And on top there is the switching box that I've been working on. It basically works fully now. It will operate the airseeder clutch in and out with a flick of the switch (I went out to the air seeder and tested it and there were no problems this time). The power light (green 1 on the left) works as does the clutch in indicator (green on lower right) and clutch out indicator (red upper right). The only thing that isn't working properly yet is the alarm system that I've built into it, where and alarm sounds when the clutch isn't in the position that the switch says it should be. So I'll have to sus out the wiring again and see if there's any bad connections in there, or see if I can work out what I've done wrong this time. But overall I'm feeling good about the whole system. Cant wait to use it.
Another thing that I've been looking into in the last few days was upgrades to my GPS guidance. I mentioned in an earlier blog that I'm using a Trimble ezyguide plus. Well it is a very basic system, which I am happy to use, but the accuracy isn't always the best. There have been times where I'd get drift of over 1 metre between up and back passes. So I've been in contact with our local GPSag guy to see if we can improve this. I'm looking for 2cm accuracy pass for pass, but just an improvement. I'm also thinking about adding an ezysteer to the unit, that will actually steer the tractor as well. I may be able to get a cheaper 2nd hand unit, as most farmers would be upgrading from this basic level of guidance (well I hope they would be anyway - that way there may be some available). Other suggestions we discussed was a software upgade. I know I'd be able to download it off the net, but I don't think I'm that computer literate to work out how to do that. But Phill (GPSag guy)'s looking into it for me. Another option is a marine beacon antenna. They coast about $800 new. All just options at this stage. If you've used ezyguide plus and had this sort of drift problems I'd love you to leave a comment and tell me what you did about it.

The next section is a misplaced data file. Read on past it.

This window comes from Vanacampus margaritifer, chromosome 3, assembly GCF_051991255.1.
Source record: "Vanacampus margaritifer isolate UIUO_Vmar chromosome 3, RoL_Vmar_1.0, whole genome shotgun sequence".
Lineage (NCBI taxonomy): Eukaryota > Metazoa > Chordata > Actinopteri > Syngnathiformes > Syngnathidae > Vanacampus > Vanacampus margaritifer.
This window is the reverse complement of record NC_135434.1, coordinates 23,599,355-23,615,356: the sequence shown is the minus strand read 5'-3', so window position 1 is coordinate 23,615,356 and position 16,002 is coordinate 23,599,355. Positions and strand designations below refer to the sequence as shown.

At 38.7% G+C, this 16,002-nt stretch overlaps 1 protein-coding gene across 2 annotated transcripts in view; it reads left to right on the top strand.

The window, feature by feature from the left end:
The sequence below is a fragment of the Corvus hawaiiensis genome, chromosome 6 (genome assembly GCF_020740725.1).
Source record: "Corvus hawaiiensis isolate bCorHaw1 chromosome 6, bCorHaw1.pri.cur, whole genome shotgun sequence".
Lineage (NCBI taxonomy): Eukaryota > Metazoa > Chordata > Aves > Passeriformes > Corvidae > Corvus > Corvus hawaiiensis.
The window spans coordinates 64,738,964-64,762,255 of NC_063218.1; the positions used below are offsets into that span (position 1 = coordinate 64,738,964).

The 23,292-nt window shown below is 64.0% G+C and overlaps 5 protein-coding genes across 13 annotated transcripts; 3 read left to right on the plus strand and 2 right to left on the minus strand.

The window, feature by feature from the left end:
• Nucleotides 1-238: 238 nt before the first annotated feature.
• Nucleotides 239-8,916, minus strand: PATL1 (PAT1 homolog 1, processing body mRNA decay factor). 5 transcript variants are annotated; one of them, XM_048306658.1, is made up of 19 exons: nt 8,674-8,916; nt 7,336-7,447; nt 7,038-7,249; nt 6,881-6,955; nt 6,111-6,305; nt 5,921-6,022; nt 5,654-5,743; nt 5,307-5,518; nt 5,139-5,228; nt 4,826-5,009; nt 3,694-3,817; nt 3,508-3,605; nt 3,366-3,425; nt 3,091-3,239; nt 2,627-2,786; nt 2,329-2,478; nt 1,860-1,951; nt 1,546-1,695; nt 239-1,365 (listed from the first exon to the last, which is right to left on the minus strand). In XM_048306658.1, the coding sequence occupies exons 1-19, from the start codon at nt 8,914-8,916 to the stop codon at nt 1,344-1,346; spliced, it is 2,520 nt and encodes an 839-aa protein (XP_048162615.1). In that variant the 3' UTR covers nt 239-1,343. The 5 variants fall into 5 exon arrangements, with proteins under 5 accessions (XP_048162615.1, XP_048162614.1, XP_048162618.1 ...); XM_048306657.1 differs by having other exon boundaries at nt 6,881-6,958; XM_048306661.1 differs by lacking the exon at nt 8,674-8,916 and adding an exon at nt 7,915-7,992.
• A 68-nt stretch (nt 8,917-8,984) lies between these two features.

Yesterday arvo (after sheep feeding in the morning) did a few hours shearing for our neighbours. They buy and sell alot of cross bread lambs and often want them shorn before selling. So I'm quite happy to help out. It's a Handy little bit of spare change. Exact details... there are 2 of us, we started at 1pm, did a run of shearing. I can't remember exactly how many I did... think it was about 36. Then port holed (shore the wool off under the tail that often gets dung stuck to it) about 63 - bout 10 to 15 mins worth.